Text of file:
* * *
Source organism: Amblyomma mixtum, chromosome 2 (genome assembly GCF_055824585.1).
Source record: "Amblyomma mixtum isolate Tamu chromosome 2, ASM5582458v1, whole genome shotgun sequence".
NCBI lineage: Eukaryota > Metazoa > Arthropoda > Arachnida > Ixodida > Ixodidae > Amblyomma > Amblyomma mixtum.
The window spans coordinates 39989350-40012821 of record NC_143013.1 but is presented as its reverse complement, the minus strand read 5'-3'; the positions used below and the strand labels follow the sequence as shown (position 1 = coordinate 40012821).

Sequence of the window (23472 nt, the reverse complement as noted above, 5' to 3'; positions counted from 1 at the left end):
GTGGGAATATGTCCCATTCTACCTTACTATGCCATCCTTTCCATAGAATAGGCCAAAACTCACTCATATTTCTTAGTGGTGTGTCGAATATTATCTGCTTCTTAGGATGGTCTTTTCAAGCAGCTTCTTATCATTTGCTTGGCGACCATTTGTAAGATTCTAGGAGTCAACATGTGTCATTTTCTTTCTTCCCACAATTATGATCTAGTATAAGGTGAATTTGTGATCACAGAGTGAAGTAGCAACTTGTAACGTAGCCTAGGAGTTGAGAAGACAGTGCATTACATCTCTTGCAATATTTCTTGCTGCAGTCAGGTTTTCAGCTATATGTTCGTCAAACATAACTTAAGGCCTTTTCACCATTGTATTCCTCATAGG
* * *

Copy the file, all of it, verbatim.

Source organism: Amblyomma mixtum, chromosome 2 (genome assembly GCF_055824585.1).
Source record: "Amblyomma mixtum isolate Tamu chromosome 2, ASM5582458v1, whole genome shotgun sequence".
NCBI lineage: Eukaryota > Metazoa > Arthropoda > Arachnida > Ixodida > Ixodidae > Amblyomma > Amblyomma mixtum.
The window spans coordinates 39989350-40012821 of record NC_143013.1 but is presented as its reverse complement, the minus strand read 5'-3'; the positions used below and the strand labels follow the sequence as shown (position 1 = coordinate 40012821).

Sequence of the window (23472 nt, the reverse complement as noted above, 5' to 3'; positions counted from 1 at the left end):
GTGGGAATATGTCCCATTCTACCTTACTATGCCATCCTTTCCATAGAATAGGCCAAAACTCACTCATATTTCTTAGTGGTGTGTCGAATATTATCTGCTTCTTAGGATGGTCTTTTCAAGCAGCTTCTTATCATTTGCTTGGCGACCATTTGTAAGATTCTAGGAGTCAACATGTGTCATTTTCTTTCTTCCCACAATTATGATCTAGTATAAGGTGAATTTGTGATCACAGAGTGAAGTAGCAACTTGTAACGTAGCCTAGGAGTTGAGAAGACAGTGCATTACATCTCTTGCAATATTTCTTGCTGCAGTCAGGTTTTCAGCTATATGTTCGTCAAACATAACTTAAGGCCTTTTCACCATTGTATTCCTCATAGG